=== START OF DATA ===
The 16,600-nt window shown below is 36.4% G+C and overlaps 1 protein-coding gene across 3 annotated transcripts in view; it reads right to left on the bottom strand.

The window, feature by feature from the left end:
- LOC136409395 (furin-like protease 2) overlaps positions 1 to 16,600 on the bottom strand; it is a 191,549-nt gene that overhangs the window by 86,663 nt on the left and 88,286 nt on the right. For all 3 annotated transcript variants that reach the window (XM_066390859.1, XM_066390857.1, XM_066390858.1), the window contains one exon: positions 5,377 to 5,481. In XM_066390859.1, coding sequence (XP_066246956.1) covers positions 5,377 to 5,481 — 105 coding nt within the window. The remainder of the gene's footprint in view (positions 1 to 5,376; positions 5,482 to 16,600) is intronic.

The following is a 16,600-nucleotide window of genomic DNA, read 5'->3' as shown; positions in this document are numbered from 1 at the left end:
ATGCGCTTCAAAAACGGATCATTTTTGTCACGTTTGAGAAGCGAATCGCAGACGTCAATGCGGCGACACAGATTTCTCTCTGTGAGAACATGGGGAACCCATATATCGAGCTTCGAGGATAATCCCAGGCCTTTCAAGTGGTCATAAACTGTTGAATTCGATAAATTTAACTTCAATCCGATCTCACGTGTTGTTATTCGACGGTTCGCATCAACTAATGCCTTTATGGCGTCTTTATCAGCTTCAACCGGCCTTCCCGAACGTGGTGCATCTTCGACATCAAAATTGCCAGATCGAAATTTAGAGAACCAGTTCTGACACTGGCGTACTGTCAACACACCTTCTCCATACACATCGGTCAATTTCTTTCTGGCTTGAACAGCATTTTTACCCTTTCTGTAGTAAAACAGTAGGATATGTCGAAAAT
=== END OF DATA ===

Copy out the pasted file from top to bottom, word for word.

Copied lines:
The 16,600-nt window shown below is 36.4% G+C and overlaps 1 protein-coding gene across 3 annotated transcripts in view; it reads right to left on the bottom strand.

The window, feature by feature from the left end:
- LOC136409395 (furin-like protease 2) overlaps positions 1 to 16,600 on the bottom strand; it is a 191,549-nt gene that overhangs the window by 86,663 nt on the left and 88,286 nt on the right. For all 3 annotated transcript variants that reach the window (XM_066390859.1, XM_066390857.1, XM_066390858.1), the window contains one exon: positions 5,377 to 5,481. In XM_066390859.1, coding sequence (XP_066246956.1) covers positions 5,377 to 5,481 — 105 coding nt within the window. The remainder of the gene's footprint in view (positions 1 to 5,376; positions 5,482 to 16,600) is intronic.

The following is a 16,600-nucleotide window of genomic DNA, read 5'->3' as shown; positions in this document are numbered from 1 at the left end:
ATGCGCTTCAAAAACGGATCATTTTTGTCACGTTTGAGAAGCGAATCGCAGACGTCAATGCGGCGACACAGATTTCTCTCTGTGAGAACATGGGGAACCCATATATCGAGCTTCGAGGATAATCCCAGGCCTTTCAAGTGGTCATAAACTGTTGAATTCGATAAATTTAACTTCAATCCGATCTCACGTGTTGTTATTCGACGGTTCGCATCAACTAATGCCTTTATGGCGTCTTTATCAGCTTCAACCGGCCTTCCCGAACGTGGTGCATCTTCGACATCAAAATTGCCAGATCGAAATTTAGAGAACCAGTTCTGACACTGGCGTACTGTCAACACACCTTCTCCATACACATCGGTCAATTTCTTTCTGGCTTGAACAGCATTTTTACCCTTTCTGTAGTAAAACAGTAGGATATGTCGAAAAT